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Bernie Sanders supporter jumps in to unseat Democrat in one of nation’s hottest House races

If we don't fight corporate greed, 'the outcome ... won't be good' Bernie Sanders says

Sen. Bernie Sanders calls for a coast-to-coast movement to fight greed and oligarchy in a speech May 6, 2017, in Beverly Hills.
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Sen. Bernie Sanders calls for a coast-to-coast movement to fight greed and oligarchy in a speech May 6, 2017, in Beverly Hills.

A 30-year-old lawyer who backed Vermont Sen. Bernie Sanders’ presidential campaign last year has jumped into the race to challenge Rep. Ami Bera, a three-term Democrat representing suburban Sacramento.

Brad Westmoreland, a Democrat and political newcomer, said he wants to shake up “politics as usual.” He criticized Bera for his stance on health care and for accepting campaign contributions from insurance companies.

“I believe in Medicare for all ... . I don’t think we can rely on Congressman Bera to go against his own interests and support universal health care when he takes money from people who are opposed to a Medicare-for-all type system,” Westmoreland said, referencing Sanders’ push for a single-payer health care system. “I think about my son growing up in a world where we continue to ration health care away from those who need it, and I think that’s unacceptable.”

Westmoreland is the second candidate to enter the race for California’s 7th Congressional District, a highly competitive seat that consistently ranks among the most expensive in the nation. When Bera defeated the Republican incumbent in 2012, it was the most costly congressional campaign in the country.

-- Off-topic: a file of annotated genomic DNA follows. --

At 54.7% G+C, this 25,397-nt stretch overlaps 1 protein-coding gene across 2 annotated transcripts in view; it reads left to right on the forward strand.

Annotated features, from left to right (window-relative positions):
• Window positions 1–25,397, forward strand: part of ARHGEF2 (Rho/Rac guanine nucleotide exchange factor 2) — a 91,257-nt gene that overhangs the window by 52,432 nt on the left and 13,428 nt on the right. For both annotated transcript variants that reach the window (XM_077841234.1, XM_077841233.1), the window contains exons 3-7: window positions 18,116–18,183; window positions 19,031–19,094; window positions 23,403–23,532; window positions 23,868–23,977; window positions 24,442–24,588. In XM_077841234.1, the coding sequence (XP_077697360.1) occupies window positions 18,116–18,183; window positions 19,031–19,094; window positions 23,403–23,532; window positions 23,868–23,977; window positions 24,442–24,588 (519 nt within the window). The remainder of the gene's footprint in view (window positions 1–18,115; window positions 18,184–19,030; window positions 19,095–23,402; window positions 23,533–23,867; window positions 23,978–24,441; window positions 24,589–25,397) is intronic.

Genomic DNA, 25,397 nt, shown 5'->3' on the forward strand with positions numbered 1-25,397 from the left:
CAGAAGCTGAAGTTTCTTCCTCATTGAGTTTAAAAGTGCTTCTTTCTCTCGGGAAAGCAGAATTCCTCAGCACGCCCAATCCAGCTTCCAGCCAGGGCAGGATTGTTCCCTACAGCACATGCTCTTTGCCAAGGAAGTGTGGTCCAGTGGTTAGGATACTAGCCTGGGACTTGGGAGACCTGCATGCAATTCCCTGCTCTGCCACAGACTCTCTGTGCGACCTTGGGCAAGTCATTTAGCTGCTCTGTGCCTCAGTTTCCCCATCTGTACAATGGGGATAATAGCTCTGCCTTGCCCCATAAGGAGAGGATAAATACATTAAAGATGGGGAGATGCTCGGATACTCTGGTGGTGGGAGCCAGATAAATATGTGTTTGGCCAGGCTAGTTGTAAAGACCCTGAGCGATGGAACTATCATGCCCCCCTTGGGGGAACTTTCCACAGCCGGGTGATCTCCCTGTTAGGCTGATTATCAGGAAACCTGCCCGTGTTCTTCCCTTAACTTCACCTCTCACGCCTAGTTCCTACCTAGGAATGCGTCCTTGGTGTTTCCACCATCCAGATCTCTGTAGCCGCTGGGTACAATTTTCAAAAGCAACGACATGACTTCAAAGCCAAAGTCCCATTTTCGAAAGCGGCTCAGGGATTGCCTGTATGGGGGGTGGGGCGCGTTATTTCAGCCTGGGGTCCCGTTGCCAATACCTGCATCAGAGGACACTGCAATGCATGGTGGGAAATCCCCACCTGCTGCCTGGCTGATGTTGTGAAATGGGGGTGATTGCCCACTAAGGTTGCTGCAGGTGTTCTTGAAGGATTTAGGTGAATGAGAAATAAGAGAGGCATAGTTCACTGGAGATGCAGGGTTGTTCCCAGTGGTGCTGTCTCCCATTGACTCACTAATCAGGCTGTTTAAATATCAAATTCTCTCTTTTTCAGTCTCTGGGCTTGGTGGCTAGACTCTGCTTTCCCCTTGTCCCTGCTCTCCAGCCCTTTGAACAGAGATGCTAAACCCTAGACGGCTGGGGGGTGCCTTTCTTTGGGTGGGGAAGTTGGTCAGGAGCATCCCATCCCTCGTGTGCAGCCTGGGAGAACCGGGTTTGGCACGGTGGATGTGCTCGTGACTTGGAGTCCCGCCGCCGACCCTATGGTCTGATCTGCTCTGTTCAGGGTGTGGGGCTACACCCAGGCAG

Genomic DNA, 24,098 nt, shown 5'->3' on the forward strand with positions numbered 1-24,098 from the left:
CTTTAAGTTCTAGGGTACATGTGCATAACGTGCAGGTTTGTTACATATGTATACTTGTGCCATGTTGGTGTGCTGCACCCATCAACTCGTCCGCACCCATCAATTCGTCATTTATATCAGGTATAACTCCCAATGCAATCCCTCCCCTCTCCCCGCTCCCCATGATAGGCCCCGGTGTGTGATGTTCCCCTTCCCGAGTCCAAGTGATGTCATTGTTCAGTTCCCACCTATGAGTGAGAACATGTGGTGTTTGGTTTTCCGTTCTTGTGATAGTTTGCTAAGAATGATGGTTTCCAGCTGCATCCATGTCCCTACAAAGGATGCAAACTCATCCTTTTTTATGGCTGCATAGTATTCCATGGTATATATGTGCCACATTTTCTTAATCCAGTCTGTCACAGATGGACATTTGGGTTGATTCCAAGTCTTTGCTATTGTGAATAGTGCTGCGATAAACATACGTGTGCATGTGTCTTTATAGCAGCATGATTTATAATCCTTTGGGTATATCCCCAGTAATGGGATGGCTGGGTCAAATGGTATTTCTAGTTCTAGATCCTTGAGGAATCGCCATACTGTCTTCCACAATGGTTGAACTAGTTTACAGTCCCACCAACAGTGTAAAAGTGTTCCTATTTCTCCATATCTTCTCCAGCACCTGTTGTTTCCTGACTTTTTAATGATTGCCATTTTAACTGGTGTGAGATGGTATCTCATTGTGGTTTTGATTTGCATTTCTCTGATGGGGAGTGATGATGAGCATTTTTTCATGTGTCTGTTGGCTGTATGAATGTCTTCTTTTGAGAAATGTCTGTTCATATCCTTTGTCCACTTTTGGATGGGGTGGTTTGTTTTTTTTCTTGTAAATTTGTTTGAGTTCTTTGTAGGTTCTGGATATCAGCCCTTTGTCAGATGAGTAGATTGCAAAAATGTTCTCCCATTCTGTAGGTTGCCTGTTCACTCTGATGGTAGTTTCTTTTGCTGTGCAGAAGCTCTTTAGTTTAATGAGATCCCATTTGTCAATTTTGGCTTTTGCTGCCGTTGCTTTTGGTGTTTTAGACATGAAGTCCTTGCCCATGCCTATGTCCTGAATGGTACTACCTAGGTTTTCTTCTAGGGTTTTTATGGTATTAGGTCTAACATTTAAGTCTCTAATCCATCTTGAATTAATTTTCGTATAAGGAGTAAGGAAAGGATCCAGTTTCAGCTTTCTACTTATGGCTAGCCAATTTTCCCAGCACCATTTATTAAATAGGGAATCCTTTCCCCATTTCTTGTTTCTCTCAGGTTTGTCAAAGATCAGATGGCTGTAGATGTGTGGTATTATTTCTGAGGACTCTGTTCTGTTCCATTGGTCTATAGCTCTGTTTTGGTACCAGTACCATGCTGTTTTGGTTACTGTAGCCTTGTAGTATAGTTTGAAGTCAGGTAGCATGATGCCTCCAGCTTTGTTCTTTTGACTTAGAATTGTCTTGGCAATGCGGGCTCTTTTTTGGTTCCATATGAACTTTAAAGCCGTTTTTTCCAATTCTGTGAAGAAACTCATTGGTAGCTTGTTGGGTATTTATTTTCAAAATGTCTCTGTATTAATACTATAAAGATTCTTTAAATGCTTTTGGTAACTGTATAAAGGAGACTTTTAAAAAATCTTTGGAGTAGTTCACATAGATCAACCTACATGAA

Bera, an Elk Grove physician, narrowly beat back Republican challenger Doug Ose in 2014, winning by just 1,455 votes. That margin widened last year, when he defeated Sacramento County Sheriff Scott Jones by just shy of 7,000 votes. The district now leans blue, with Democrats holding a slight edge in voter registration. Bera faced criticism from Democratic allies in organized labor in his last race over his support for the Trans-Pacific Partnership.

Still, it’s seen as a swing district. Bera is one of four California Democrats being targeted in 2018 by the National Republican Congressional Committee.

Andrew Grant, a Republican and Marine Corps veteran, is also running to unseat Bera.

Bera did not make himself available for an interview, but in an April town hall, he said he didn’t support the concept of Medicare for all, citing concerns with upending a complicated health care financing system. He said Congress should work to improve the Affordable Care Act.

“As a doctor, I swore an oath – to do good, to do no harm and to help patients make the best health care decisions for their own circumstances,” Bera said in a prepared statement in late July. “Sacramento County faces real health care challenges, and it’s time Washington put aside the political games and worked to improve the lives of the American people.”

Westmoreland, born and raised in Yuba City, works as a lawyer for the state Department of Social Services. Previously, he worked as a clerk for the state Senate and has a law degree from University of Washington. He has never held elected office.

He and his wife are planning to move this week to Elk Grove from Sacramento, which falls outside the 7th District. Elk Grove is in the district. They are expecting their first child in December.

Westmoreland backed Bernie Sanders in the 2016 presidential primary, later voting for Hillary Clinton in the general election.

He said he staunchly opposes policies and actions of President Donald Trump, taking particular issue with Republican attempts to repeal Obamacare.

“Taking health care away from millions of Americans without any kind of replacement system is a terrible idea,” Westmoreland said.

He said his campaign will focus on jobs and the economy. He acknowledged steep campaign challenges, including in raising money, with Bera putting up strong fundraising totals year over year.

“That’s one of the problems,” he said. “The voices of everyday Americans are being drown out in this roaring sea of money. ... My platform is going to focus on health care, money in politics and issues surrounding the economy – how we can help small businesses grow and thrive.”

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